By collecting solar energy during daylight hours and storing it in hot molten salt, concentrating solar power technologies like power towers give utilities an alternative method for meeting peak loads. (Warren Gretz)
Concentrating solar power plants produce electric power by converting the sun’s energy into high-temperature heat using various mirror configurations. The heat is then channelled through a conventional generator. The plants consist of two parts: one that collects solar energy and converts it to heat, and another that converts heat energy to electricity.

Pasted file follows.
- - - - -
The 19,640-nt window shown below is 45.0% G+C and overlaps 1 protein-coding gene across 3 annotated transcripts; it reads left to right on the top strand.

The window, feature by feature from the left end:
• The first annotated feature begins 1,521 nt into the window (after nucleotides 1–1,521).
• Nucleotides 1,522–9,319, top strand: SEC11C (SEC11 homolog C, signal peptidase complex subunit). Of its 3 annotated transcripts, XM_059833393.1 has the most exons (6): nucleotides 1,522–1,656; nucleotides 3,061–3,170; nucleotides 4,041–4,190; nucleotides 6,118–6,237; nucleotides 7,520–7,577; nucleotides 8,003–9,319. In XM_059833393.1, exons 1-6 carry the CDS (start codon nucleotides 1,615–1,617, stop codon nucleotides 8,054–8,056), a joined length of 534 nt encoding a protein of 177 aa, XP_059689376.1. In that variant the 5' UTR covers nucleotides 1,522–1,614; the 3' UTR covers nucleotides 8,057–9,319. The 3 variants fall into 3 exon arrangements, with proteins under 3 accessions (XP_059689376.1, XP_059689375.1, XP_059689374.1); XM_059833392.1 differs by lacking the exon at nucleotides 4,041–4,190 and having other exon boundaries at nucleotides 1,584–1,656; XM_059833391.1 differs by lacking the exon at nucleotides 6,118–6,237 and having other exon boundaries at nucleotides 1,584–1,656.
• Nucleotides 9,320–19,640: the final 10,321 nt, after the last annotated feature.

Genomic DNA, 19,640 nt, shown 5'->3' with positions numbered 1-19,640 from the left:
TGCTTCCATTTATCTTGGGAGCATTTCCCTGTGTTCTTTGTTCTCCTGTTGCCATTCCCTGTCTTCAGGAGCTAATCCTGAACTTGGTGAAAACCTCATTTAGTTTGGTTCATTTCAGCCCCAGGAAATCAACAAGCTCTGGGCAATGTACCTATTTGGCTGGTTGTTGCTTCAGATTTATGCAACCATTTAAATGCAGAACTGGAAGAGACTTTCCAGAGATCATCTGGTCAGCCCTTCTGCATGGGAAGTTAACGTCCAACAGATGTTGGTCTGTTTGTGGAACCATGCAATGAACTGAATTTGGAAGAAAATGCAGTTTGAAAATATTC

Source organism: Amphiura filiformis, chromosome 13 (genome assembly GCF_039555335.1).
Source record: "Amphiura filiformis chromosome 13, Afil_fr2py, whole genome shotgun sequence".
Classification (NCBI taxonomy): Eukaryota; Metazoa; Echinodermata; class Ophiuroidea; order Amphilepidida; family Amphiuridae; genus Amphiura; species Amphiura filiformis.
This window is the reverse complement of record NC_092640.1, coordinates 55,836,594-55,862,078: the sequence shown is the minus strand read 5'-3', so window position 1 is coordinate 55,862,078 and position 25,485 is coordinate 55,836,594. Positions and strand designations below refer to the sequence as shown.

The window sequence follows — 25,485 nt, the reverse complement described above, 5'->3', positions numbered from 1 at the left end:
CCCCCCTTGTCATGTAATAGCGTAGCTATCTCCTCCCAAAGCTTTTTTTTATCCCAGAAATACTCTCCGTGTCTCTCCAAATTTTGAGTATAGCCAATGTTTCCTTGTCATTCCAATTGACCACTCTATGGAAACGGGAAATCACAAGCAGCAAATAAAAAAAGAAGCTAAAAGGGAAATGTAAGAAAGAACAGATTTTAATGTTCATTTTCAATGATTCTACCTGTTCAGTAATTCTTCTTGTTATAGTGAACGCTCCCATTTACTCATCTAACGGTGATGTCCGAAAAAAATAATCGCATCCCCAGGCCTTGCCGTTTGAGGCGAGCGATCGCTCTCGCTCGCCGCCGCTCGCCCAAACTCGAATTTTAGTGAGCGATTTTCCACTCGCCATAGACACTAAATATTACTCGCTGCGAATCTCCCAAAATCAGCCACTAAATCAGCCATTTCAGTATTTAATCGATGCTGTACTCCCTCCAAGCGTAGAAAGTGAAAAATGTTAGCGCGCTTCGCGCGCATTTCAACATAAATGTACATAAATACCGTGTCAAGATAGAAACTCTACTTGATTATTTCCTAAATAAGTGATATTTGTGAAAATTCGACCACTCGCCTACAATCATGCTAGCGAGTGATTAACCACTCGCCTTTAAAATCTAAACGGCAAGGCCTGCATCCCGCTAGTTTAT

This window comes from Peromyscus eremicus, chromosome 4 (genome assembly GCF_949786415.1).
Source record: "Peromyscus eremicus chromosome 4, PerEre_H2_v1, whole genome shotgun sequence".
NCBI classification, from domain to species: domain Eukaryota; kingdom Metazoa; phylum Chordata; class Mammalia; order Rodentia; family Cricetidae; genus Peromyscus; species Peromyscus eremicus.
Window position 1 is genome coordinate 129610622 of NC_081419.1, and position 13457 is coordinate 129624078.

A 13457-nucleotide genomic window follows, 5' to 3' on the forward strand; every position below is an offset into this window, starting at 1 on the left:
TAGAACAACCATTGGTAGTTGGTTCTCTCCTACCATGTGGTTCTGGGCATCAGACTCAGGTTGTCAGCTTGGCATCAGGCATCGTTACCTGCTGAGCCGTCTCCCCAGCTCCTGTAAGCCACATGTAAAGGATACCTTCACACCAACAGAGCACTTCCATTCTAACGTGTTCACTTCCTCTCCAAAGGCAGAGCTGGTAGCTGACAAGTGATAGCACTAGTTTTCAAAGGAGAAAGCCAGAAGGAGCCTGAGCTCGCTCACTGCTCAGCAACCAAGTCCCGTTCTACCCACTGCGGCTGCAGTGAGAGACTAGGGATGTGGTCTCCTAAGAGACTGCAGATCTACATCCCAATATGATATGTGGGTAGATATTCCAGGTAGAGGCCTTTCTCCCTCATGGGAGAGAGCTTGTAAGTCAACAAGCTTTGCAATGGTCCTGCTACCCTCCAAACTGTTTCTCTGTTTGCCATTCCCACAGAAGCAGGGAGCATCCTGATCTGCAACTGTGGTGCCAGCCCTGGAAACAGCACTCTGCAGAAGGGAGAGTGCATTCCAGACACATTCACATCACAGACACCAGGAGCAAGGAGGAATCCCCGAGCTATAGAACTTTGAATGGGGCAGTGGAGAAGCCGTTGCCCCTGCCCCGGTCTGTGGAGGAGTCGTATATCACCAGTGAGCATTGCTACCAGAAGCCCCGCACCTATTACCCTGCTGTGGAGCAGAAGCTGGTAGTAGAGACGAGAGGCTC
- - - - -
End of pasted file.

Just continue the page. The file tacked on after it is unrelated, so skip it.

Concentrating solar power systems can be sized for village power (10 kilowatts) or grid-connected applications (up to 100 megawatts). Some systems use thermal storage during cloudy periods or at night. Others can be combined with natural gas, and the resulting hybrid power plants provide high-value, dispatchable power. These attributes, along with world record solar-to-electric conversion efficiencies, make concentrating solar power an attractive renewable energy option in the Southwest and other sunbelt regions worldwide.